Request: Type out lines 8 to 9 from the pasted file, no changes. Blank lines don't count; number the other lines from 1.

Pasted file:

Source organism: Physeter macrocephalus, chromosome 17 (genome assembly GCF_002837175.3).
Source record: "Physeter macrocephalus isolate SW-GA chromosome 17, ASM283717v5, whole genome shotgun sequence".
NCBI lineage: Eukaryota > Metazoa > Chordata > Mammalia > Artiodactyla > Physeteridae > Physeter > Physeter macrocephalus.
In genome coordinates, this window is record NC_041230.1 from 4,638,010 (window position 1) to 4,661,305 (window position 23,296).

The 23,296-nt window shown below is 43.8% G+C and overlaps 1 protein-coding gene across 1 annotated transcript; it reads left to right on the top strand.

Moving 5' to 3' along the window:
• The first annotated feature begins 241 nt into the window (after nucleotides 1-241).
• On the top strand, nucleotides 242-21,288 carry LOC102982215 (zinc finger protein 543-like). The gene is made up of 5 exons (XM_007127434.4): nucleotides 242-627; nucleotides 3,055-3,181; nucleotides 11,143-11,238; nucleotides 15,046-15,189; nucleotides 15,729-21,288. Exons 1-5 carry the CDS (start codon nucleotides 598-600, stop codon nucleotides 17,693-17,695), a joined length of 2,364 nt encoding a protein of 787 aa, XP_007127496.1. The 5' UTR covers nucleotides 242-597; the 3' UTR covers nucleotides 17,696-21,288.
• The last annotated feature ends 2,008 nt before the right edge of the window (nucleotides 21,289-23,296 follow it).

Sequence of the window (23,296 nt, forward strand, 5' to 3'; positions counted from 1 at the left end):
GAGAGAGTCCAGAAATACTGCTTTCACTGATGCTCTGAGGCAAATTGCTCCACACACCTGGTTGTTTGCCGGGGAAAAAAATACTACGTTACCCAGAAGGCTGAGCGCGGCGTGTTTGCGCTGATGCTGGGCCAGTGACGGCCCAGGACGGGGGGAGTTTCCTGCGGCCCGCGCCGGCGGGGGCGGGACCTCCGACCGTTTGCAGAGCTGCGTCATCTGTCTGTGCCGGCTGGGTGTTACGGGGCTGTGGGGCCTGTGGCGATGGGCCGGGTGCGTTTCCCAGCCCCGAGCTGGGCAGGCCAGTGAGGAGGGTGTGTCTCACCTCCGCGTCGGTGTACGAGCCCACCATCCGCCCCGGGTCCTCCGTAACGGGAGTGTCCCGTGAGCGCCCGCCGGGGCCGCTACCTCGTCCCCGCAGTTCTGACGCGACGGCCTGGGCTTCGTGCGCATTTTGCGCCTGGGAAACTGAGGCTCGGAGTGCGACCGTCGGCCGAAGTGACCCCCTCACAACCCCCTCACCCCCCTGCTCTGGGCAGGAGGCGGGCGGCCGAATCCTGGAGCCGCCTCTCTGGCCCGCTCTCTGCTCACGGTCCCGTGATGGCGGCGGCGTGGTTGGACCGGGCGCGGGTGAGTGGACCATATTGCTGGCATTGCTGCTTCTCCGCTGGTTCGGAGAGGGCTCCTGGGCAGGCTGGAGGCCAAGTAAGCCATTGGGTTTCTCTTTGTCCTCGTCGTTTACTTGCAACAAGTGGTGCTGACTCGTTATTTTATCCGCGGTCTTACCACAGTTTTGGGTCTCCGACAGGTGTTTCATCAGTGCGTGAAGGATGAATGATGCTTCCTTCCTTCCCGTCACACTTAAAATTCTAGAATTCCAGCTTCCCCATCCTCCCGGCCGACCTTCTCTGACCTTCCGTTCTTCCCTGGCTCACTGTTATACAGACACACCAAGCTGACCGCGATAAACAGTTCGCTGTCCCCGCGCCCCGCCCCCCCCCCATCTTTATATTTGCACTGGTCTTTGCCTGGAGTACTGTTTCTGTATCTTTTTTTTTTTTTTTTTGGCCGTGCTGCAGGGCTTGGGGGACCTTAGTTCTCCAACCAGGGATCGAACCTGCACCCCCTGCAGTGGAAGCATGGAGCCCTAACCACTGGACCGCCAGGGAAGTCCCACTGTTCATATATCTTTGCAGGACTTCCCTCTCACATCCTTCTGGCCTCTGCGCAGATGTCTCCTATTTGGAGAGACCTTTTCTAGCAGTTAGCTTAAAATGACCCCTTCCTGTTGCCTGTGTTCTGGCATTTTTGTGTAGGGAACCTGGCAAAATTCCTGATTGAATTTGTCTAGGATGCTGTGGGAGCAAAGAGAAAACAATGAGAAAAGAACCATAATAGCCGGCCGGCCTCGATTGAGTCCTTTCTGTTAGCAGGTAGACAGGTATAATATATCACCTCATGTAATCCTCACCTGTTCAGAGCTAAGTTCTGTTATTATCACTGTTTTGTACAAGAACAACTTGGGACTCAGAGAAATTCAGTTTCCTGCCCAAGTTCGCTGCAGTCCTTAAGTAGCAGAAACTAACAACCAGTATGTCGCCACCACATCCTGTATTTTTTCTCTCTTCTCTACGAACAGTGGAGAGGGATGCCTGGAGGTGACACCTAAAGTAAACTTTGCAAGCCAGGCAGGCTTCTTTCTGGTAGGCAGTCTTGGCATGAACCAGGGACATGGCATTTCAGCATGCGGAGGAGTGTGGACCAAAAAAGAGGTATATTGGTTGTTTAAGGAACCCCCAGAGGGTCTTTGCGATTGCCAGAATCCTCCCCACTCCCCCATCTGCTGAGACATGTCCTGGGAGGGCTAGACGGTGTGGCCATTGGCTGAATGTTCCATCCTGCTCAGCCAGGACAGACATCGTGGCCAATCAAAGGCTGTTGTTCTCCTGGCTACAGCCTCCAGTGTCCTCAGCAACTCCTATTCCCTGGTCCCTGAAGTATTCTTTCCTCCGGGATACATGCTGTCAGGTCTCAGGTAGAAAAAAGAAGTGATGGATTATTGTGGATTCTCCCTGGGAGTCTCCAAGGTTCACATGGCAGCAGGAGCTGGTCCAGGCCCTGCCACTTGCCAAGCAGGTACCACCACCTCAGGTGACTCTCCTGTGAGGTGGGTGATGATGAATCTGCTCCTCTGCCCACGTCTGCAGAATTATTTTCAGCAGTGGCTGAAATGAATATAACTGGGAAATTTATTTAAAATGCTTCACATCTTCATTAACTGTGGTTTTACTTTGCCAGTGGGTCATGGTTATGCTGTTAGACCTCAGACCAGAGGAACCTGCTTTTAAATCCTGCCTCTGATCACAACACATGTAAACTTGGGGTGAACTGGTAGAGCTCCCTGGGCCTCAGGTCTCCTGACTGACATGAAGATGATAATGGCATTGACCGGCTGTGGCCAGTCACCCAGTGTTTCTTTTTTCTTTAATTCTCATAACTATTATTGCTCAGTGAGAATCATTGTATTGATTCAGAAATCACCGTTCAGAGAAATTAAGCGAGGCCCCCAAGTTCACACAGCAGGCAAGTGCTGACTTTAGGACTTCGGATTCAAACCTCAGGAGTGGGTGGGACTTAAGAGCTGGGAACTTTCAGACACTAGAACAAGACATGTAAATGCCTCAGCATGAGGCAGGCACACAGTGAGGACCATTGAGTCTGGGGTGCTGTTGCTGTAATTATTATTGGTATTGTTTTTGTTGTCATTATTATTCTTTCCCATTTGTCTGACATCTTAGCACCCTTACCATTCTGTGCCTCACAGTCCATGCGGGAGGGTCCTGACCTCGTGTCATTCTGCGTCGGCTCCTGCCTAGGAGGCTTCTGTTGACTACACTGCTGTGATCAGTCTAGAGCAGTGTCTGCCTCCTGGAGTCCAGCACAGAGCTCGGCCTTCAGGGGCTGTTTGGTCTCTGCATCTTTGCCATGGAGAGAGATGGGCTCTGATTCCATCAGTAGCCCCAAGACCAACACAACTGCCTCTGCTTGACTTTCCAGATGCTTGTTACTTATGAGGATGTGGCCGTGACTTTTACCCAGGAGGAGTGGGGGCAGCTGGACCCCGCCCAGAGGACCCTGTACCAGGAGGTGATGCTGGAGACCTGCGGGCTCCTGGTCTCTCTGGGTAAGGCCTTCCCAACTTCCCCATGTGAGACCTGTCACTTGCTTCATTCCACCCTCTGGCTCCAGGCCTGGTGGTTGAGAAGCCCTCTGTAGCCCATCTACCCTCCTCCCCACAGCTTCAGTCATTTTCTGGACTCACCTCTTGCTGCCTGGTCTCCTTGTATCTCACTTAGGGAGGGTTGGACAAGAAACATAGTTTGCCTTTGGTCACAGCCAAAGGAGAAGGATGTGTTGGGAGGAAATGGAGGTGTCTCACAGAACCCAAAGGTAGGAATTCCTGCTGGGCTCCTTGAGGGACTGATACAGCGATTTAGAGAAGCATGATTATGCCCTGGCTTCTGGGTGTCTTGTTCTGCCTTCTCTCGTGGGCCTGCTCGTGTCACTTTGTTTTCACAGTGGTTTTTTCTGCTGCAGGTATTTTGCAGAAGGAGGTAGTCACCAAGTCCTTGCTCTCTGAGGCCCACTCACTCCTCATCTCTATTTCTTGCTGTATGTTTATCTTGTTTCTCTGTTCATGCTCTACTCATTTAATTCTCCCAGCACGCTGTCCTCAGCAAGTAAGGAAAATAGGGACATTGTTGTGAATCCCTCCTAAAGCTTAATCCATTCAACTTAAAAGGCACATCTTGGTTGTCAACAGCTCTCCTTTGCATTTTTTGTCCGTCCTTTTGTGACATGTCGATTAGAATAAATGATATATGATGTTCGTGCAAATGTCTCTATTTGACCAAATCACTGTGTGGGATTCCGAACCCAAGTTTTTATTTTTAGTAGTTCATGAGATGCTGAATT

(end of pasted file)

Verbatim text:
• On the top strand, nucleotides 242-21,288 carry LOC102982215 (zinc finger protein 543-like). The gene is made up of 5 exons (XM_007127434.4): nucleotides 242-627; nucleotides 3,055-3,181; nucleotides 11,143-11,238; nucleotides 15,046-15,189; nucleotides 15,729-21,288. Exons 1-5 carry the CDS (start codon nucleotides 598-600, stop codon nucleotides 17,693-17,695), a joined length of 2,364 nt encoding a protein of 787 aa, XP_007127496.1. The 5' UTR covers nucleotides 242-597; the 3' UTR covers nucleotides 17,696-21,288.
• The last annotated feature ends 2,008 nt before the right edge of the window (nucleotides 21,289-23,296 follow it).